Ovarian Reserve: How many eggs do I have left to become a mother?
Reproduction in mammals, and therefore in humans, requires oocytes and sperm, each contributing with the parent’s genetic load.
Sperm are made in the testes, but not before puberty. This means that, if we analysed the structure of the infantile testicle, we would observe a total lack of them.
From puberty the testicle acquires the ability to generate and release them in ejaculation. Although their number decreases and the percentages of abnormal sperm increase with advancing age, testicular activity will not cease, ejaculate or not, unless there are diseases.
This way, a male produces trillion of his reproductive cells throughout his life.
The case of women is the opposite: all of her reproductive cells, the oocytes, can only be generated before being born in the womb of her mother.
When are the oocytes (eggs) are created?
The ovaries of the human embryo begin the maturation processes around the 6th week of pregnancy, which leads them to produce oocytes (eggs) from the 12th week of gestation. In those weeks the activity is frantic. It goes from containing none to reaching a maximum between 5 and 6 million just 11 or 12 weeks later, around the 22nd week of gestation. From that moment on, the production of new eggs will cease forever and completely. For this reason, the ovarian reserve, that is to say the total number of eggs that the future woman will have, is fixed before birth and will decrease as time passes.
How do they run out?
Around birth, its number has dropped to 2 million and during childhood it continues to decline, leaving between 400,000 and 500,000 at the time of puberty. When it starts to release with ovulations. Completely exhausting around the age of 50, when menopause hits.
In the ovary, oocytes of different biological qualities will coexist and, in natural order, the ovary will offer them following a very logical order: The best will be released first, leaving for the end of the reproductive life the less efficient ones.
This clearly explains why a teenage pregnancy, so often unwanted, is so much easier. And why the percentages of miscarriages and chromosomal abnormalities are so low at these ages.
After the age of 35, the reproductive biological clock does not keep pace with the optimal quality of life enjoyed by the rest of our body. The decrease in fertility is accompanied by a gradual increase in the probability of abortion, being at 40 years in 40% of pregnancies, also accompanied by a constant increase in the risk of giving birth children affected by chromosomopathy. The most common is the trisomy that affects chromosome 21, Down syndrome.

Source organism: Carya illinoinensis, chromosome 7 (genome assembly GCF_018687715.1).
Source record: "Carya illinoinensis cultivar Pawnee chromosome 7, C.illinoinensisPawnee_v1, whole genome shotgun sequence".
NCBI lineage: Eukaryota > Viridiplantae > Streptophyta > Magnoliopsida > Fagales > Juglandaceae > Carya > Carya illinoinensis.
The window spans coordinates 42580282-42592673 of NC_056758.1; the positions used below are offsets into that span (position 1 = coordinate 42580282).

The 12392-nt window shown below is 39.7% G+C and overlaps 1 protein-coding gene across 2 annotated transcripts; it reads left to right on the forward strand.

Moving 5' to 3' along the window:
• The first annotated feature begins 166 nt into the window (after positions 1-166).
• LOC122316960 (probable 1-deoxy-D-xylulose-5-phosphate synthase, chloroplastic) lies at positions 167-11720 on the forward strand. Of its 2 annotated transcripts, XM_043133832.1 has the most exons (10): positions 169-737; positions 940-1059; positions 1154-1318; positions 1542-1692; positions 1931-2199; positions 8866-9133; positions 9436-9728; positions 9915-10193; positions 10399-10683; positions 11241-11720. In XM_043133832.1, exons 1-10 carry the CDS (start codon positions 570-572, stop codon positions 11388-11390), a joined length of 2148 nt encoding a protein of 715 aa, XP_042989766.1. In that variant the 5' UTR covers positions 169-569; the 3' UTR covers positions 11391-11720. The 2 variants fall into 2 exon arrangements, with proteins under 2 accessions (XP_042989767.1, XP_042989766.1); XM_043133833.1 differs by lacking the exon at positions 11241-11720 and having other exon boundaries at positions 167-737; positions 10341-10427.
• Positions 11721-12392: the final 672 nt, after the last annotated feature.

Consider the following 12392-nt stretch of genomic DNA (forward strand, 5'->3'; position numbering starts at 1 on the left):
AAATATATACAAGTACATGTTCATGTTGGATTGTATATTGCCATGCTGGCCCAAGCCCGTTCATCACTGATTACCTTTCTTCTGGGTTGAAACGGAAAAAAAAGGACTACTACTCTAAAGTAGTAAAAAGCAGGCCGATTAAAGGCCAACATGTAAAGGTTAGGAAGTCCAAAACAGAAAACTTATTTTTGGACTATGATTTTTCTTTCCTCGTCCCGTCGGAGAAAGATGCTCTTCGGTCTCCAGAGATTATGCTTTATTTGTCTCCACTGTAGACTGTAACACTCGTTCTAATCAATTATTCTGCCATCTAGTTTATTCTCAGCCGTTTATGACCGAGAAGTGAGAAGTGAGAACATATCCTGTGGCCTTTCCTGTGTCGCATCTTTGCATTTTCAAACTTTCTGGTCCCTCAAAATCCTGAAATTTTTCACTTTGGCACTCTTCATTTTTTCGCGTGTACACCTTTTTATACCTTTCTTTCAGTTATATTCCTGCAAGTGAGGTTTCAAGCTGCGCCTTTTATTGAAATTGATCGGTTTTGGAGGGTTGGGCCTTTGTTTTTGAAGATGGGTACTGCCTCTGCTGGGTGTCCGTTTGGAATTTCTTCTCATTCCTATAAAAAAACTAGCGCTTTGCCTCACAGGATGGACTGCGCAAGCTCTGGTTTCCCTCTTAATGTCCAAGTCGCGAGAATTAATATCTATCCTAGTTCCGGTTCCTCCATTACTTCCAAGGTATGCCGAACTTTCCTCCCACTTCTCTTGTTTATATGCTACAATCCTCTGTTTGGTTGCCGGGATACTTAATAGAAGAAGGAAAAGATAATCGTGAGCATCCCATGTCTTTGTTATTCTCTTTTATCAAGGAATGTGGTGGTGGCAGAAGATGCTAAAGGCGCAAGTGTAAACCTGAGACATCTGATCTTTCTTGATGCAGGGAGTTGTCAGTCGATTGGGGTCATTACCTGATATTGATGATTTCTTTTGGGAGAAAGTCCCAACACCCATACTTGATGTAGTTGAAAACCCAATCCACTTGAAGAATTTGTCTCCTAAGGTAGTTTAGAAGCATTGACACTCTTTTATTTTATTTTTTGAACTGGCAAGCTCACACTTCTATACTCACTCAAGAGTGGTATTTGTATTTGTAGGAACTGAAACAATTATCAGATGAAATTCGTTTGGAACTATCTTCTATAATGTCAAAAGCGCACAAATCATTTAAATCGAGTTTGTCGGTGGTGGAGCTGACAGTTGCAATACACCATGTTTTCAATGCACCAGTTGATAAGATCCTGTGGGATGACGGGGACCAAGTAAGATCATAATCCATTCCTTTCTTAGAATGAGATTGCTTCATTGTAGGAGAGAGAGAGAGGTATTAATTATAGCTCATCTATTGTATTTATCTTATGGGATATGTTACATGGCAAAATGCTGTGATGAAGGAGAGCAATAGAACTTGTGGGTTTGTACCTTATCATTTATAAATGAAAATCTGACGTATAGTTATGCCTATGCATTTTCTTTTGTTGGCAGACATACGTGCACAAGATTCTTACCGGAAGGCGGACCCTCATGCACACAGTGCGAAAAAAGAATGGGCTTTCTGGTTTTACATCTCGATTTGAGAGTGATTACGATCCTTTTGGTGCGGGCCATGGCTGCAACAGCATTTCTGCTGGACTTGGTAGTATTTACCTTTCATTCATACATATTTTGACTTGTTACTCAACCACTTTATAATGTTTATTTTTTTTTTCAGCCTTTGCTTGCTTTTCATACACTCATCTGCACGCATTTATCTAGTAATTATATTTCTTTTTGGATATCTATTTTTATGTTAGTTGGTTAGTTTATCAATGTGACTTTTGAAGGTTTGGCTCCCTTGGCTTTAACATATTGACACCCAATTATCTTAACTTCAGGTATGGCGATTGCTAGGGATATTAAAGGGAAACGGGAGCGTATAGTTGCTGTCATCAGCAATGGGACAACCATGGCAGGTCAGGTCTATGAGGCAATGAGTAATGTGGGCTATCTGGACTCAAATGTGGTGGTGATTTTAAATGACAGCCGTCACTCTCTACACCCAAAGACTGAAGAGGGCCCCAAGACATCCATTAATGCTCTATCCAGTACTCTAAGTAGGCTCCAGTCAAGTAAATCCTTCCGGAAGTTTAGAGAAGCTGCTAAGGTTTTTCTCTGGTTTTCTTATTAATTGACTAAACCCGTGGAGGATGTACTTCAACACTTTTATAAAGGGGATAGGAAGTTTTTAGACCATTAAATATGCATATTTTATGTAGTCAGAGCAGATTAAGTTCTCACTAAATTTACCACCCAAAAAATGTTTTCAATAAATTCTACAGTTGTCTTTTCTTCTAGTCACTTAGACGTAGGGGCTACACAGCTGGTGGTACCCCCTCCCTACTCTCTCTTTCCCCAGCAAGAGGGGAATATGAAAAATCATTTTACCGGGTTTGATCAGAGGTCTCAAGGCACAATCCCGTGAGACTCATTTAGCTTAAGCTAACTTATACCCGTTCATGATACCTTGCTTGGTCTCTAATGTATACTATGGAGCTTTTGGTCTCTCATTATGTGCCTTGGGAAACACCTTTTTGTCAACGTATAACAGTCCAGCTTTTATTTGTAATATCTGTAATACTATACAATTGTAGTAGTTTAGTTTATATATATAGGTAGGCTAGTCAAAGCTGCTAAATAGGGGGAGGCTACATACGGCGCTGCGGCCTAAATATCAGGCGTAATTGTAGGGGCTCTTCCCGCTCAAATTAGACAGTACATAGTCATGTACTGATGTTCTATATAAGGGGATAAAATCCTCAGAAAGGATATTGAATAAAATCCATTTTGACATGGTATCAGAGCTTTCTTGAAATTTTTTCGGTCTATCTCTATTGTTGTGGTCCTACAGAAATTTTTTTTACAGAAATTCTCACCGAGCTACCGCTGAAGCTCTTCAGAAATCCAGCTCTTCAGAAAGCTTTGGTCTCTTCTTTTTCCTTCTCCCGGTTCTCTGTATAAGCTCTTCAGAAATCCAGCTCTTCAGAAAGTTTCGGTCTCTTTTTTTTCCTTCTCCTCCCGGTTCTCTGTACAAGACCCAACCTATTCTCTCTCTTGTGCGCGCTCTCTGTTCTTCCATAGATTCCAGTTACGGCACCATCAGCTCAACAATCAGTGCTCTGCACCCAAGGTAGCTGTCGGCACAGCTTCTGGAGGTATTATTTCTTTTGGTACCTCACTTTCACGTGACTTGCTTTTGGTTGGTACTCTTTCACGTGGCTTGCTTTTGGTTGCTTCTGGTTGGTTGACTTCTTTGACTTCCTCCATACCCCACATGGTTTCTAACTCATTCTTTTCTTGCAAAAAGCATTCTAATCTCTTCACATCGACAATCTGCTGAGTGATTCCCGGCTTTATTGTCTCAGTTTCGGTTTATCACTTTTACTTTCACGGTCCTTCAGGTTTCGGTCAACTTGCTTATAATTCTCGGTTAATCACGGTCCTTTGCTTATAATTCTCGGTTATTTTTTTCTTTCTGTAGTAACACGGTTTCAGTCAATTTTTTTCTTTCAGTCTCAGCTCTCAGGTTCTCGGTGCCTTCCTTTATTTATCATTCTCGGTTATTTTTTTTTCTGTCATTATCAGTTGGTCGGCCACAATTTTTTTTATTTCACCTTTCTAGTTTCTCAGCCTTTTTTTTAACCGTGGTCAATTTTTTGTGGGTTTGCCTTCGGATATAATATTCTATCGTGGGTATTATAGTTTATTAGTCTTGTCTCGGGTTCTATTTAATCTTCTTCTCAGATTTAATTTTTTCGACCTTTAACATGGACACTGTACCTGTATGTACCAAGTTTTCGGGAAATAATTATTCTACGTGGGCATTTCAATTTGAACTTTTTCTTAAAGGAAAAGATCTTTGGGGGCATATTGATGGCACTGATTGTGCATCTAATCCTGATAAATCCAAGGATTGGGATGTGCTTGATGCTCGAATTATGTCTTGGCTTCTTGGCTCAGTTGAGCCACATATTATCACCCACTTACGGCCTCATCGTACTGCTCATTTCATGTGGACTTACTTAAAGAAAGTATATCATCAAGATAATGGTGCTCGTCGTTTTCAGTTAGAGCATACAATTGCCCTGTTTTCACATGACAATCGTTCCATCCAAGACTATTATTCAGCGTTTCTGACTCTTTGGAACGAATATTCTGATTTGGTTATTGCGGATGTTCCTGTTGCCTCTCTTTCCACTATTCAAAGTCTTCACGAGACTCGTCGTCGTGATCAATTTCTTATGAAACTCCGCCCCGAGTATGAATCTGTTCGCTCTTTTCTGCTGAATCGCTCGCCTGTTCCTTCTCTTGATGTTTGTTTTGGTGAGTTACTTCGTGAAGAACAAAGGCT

We must point out that every day in a woman’s reproductive life – whether or not she is using oral contraceptives, vaginal rings or intrauterine devices, the variability of menstrual days or the months she has been pregnant – eggs are constantly lost. Of the total of 500,000 at the beginning of puberty only 0’005% will fully mature and be ovulated. The rest await either atresia (the blockage in their development) or follow the path of programmed cell death (apoptosis).
Can new oocytes be produced?
We must insist that despite different lines of ongoing research, it is not possible to make the ovary produce new oocytes. We will have to assume that those that remain at the time of the search for natural pregnancy or the beginning of an assisted reproduction treatment will condition the percentage of successes.
At the Instituto Bernabeu Low Ovarian Reserve Treatment Unit, we have adopted different experimental reactivation strategies to “awaken the sleeping oocytes” and thus achieve a greater number in the ovarian stimulation process of In Vitro Fertilization, including the administration to the ovary of platelet-rich plasma (PRP) and in case of ovarian failure, ovarian activation by fragmentation and autotransplantation of the ovarian cortex.
At present in Spain and the surrounding countries, the moment to gestate is constantly delayed. One in every 3 Spanish women will begin to seek pregnancy from the age of 35. When in many of them the ovaries have already released the best eggs. Which partly explains the increase in cases of difficulty conceiving.
From the age of 40, the chances of gestating with your own oocytes (ovules) are dramatically reduced. This forces in many cases to consider other therapeutic options, the most common being the anonymous donation of eggs by a younger woman with biologically much more competent eggs.
The own eggs preservation by freezing them in youth, offers the opportunity to extend the reproductive life beyond the 40 years. Well, once frozen, they can be kept for years without losing their reproductive capabilities. Thus, prolonging the women fertile period, even beyond menopause.